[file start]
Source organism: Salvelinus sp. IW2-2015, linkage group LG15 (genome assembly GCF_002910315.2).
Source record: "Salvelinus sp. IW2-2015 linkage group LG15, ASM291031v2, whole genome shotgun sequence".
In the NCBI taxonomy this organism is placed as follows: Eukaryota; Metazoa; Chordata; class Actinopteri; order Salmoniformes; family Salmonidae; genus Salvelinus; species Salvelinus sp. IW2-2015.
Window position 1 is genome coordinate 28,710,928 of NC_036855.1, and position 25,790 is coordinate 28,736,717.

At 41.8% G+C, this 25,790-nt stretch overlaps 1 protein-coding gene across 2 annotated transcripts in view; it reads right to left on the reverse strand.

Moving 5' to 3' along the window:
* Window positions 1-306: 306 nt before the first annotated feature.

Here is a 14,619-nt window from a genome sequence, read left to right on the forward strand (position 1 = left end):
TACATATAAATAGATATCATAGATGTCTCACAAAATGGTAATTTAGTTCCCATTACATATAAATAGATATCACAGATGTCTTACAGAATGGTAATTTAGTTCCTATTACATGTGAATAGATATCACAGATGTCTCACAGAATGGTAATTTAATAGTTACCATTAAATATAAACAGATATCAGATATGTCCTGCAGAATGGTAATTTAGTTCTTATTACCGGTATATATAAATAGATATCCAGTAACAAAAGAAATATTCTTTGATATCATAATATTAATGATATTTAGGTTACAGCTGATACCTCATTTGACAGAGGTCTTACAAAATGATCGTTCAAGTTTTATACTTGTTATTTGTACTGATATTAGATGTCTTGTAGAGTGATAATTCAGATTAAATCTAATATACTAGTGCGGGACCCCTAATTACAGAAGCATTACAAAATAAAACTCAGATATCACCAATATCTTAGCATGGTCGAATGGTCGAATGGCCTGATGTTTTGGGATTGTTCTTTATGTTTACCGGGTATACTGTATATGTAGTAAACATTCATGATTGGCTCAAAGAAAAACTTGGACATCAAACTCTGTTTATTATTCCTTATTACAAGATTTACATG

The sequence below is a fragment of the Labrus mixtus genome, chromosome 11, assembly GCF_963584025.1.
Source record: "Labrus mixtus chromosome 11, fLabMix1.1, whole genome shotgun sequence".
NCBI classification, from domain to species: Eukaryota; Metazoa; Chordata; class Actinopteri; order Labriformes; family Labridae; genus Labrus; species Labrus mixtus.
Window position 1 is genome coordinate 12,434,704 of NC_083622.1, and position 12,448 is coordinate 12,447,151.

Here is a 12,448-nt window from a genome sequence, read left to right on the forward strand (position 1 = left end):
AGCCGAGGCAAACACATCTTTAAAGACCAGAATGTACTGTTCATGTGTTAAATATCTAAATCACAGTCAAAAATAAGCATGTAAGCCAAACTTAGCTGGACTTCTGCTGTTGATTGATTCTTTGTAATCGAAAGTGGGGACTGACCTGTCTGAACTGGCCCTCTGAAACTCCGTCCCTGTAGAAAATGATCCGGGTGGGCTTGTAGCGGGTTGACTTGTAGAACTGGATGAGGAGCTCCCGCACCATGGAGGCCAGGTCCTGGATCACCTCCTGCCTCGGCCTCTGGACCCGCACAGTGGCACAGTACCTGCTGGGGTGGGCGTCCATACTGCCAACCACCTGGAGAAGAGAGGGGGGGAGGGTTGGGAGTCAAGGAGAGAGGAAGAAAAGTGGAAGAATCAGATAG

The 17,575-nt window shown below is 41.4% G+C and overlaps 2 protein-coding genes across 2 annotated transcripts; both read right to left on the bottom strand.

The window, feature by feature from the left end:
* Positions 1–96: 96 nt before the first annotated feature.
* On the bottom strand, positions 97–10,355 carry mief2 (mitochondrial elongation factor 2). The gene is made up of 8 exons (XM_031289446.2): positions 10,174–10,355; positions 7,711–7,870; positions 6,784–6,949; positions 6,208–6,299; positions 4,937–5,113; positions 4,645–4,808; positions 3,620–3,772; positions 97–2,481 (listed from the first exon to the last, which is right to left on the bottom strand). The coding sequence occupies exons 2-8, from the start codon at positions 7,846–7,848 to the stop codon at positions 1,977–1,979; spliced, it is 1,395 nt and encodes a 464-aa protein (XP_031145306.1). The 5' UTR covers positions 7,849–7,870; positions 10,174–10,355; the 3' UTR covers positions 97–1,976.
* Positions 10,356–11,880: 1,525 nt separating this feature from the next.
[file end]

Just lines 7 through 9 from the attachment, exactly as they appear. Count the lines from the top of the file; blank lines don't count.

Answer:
* Window positions 1-306: 306 nt before the first annotated feature.

Here is a 14,619-nt window from a genome sequence, read left to right on the forward strand (position 1 = left end):
TACATATAAATAGATATCATAGATGTCTCACAAAATGGTAATTTAGTTCCCATTACATATAAATAGATATCACAGATGTCTTACAGAATGGTAATTTAGTTCCTATTACATGTGAATAGATATCACAGATGTCTCACAGAATGGTAATTTAATAGTTACCATTAAATATAAACAGATATCAGATATGTCCTGCAGAATGGTAATTTAGTTCTTATTACCGGTATATATAAATAGATATCCAGTAACAAAAGAAATATTCTTTGATATCATAATATTAATGATATTTAGGTTACAGCTGATACCTCATTTGACAGAGGTCTTACAAAATGATCGTTCAAGTTTTATACTTGTTATTTGTACTGATATTAGATGTCTTGTAGAGTGATAATTCAGATTAAATCTAATATACTAGTGCGGGACCCCTAATTACAGAAGCATTACAAAATAAAACTCAGATATCACCAATATCTTAGCATGGTCGAATGGTCGAATGGCCTGATGTTTTGGGATTGTTCTTTATGTTTACCGGGTATACTGTATATGTAGTAAACATTCATGATTGGCTCAAAGAAAAACTTGGACATCAAACTCTGTTTATTATTCCTTATTACAAGATTTACATG